parties notice of the nature of claims and defenses, permitted the issues to be narrowed,
and guided all concerned in the conduct of the case." The DOR received adequate
notice to "permit [its] informed response." Id.
6. The Board's decision in this case turned on a factual distinction: the
contractual point of delivery as determining the applicability of the law of destination
sales, and thus the taxability of the ballast. The evidence presented in this case, both
oral and written, showed a difference in the handling of maintenance and construction
ballast. This difference affected the application of the relevant law, and thus the
taxability of the ballast.
7. The Board must resolve each case on the basis of the evidence in the record, and the
applicable law. In this matter, the taxability of the ballast was the issue. The DOR
argued that all of the ballast was taxable. Conversely, the Union Pacific consistently
contended that shipments of ballast purchased for first use outside of Wyoming were exempt
from sales tax. The fact that the parties took opposing "all or nothing"
positions on the issue of taxability did not mean the Board was required to adopt either
position in its entirety. Furthermore, the fact that the application of relevant law to
the evidence in the case resulted in an outcome with which the DOR does not agree, does
not make an "issue" out of a factual distinction, nor does it constitute a
"lack of notice" or deprivation of due process.
The Board made appropriate findings of fact to support its decision.
8. The DOR expends much effort arguing that the Board failed to make the required
findings of fact to support its distinction between maintenance and construction ballast.
The DOR simply ignores a portion of the Findings on this very issue.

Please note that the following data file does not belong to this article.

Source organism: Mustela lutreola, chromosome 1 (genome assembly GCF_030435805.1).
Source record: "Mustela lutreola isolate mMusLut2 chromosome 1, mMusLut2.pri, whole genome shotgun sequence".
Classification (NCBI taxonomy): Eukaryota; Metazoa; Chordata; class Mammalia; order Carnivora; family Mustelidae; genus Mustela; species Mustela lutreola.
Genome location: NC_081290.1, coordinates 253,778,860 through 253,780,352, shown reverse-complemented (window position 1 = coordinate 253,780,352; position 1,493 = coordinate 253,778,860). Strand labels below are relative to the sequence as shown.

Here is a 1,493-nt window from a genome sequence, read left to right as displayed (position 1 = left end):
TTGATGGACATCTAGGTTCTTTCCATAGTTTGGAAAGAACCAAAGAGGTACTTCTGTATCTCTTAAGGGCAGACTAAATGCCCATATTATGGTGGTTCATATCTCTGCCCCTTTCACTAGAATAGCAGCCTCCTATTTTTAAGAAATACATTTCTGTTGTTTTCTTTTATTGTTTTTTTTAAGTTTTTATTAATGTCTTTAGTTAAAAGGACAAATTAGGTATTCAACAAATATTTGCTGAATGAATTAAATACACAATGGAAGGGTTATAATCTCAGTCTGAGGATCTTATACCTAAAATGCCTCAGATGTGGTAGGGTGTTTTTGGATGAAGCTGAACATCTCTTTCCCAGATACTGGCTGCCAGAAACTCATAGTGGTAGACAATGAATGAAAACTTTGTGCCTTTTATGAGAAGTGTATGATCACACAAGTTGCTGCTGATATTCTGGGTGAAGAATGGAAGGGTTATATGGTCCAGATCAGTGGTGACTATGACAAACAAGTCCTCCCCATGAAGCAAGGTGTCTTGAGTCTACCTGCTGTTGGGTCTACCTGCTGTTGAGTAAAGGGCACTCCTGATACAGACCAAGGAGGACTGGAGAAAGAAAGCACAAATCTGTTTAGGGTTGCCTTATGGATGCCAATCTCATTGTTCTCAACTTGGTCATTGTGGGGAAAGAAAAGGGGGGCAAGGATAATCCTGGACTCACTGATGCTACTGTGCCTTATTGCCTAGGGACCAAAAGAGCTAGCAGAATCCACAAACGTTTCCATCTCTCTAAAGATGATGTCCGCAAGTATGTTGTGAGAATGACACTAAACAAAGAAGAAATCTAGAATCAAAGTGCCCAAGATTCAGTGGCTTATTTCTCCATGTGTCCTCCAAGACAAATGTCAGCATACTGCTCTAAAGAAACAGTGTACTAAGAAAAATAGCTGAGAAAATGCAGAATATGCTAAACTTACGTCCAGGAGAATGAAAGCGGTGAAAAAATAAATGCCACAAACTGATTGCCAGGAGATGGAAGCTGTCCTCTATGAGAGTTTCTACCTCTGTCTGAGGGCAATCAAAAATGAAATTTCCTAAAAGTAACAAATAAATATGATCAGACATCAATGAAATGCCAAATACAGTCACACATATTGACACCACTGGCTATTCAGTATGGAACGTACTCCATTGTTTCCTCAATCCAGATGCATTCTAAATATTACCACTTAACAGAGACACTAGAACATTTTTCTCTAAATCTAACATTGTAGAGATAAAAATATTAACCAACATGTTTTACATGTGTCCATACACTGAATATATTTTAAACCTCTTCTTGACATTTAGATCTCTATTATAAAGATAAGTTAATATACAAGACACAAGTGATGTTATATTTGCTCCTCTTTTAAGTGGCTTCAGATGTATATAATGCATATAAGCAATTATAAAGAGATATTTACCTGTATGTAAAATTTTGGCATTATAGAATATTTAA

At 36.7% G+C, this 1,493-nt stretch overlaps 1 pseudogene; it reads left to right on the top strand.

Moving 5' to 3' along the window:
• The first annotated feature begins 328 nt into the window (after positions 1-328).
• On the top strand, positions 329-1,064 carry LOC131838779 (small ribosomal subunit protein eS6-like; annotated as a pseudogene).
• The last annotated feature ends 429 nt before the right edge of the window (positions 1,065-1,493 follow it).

9. In Paragraphs 41 and 42 of its decision, the Board makes specific findings regarding
the two types of ballast. Additional findings related to the purchase and shipment of the
ballast, and to the contractual arrangements made by the Union Pacific for such purchase
and shipment, are set forth in Paragraphs 36 through 40. The Board thus fulfilled its duty
to make "findings of fact and conclusions of law separately stated." Wyo.
The Board did not create an "exception" between actual and constructive
10. The DOR contends that the Board created an "exception" between actual and
constructive possession. The DOR misreads paragraph 70 of the decision, which states:
70. Based on the evidence presented, we find a distinction, for tax purposes, between ballast purchased for construction projects, and ballast purchased for maintenance. Construction ballast purchased under the Amendment to the Ballast Sales Agreement is not subject to sales tax. Pursuant to the Amendment, title and constructive possession of the ballast passes to Petitioner at specified destinations, not at the quarry in Laramie County, Wyoming. Petitioner's transportation of this ballast by regular rail car is as a common carrier pursuant to the Rail Transportation Contract. Thus, the purchases of this ballast does not occur in Wyoming, and no sales tax is due. However, Petitioner must pay use tax at the time and place where the construction ballast is first used.
11. The Board does agree, however, that the use of the term "constructive
possession" in Paragraph 70 is confusing, if not in fact incorrect. The Board's
findings correctly state that "the Ballast Sales Agreement . . . provide[s] that
constructive possession and title to the ballast remained with Granite Canyon Quarry until
the ballast was delivered to Petitioner at delivery points designated by Petitioner. [Petitioner